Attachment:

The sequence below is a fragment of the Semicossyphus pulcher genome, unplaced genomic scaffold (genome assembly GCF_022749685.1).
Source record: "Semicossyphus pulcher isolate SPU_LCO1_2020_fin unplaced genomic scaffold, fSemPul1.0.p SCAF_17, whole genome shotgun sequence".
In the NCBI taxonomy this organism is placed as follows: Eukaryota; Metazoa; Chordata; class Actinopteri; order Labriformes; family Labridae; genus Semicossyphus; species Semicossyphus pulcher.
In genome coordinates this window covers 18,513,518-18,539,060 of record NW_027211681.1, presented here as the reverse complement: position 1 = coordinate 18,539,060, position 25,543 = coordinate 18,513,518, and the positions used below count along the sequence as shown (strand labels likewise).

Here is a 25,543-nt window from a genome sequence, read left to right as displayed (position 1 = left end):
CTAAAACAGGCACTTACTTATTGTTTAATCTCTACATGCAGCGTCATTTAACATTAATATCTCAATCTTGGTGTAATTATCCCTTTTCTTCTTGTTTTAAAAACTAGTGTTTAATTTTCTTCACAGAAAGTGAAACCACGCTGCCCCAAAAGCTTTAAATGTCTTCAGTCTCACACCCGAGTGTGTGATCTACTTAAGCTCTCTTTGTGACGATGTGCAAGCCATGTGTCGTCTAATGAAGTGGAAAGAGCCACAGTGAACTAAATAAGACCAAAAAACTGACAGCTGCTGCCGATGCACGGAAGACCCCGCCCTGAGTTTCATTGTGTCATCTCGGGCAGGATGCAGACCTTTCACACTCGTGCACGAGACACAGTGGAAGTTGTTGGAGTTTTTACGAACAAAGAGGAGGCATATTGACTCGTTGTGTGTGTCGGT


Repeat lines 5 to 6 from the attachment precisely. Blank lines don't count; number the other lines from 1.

Here is a 25,543-nt window from a genome sequence, read left to right as displayed (position 1 = left end):
CTAAAACAGGCACTTACTTATTGTTTAATCTCTACATGCAGCGTCATTTAACATTAATATCTCAATCTTGGTGTAATTATCCCTTTTCTTCTTGTTTTAAAAACTAGTGTTTAATTTTCTTCACAGAAAGTGAAACCACGCTGCCCCAAAAGCTTTAAATGTCTTCAGTCTCACACCCGAGTGTGTGATCTACTTAAGCTCTCTTTGTGACGATGTGCAAGCCATGTGTCGTCTAATGAAGTGGAAAGAGCCACAGTGAACTAAATAAGACCAAAAAACTGACAGCTGCTGCCGATGCACGGAAGACCCCGCCCTGAGTTTCATTGTGTCATCTCGGGCAGGATGCAGACCTTTCACACTCGTGCACGAGACACAGTGGAAGTTGTTGGAGTTTTTACGAACAAAGAGGAGGCATATTGACTCGTTGTGTGTGTCGGT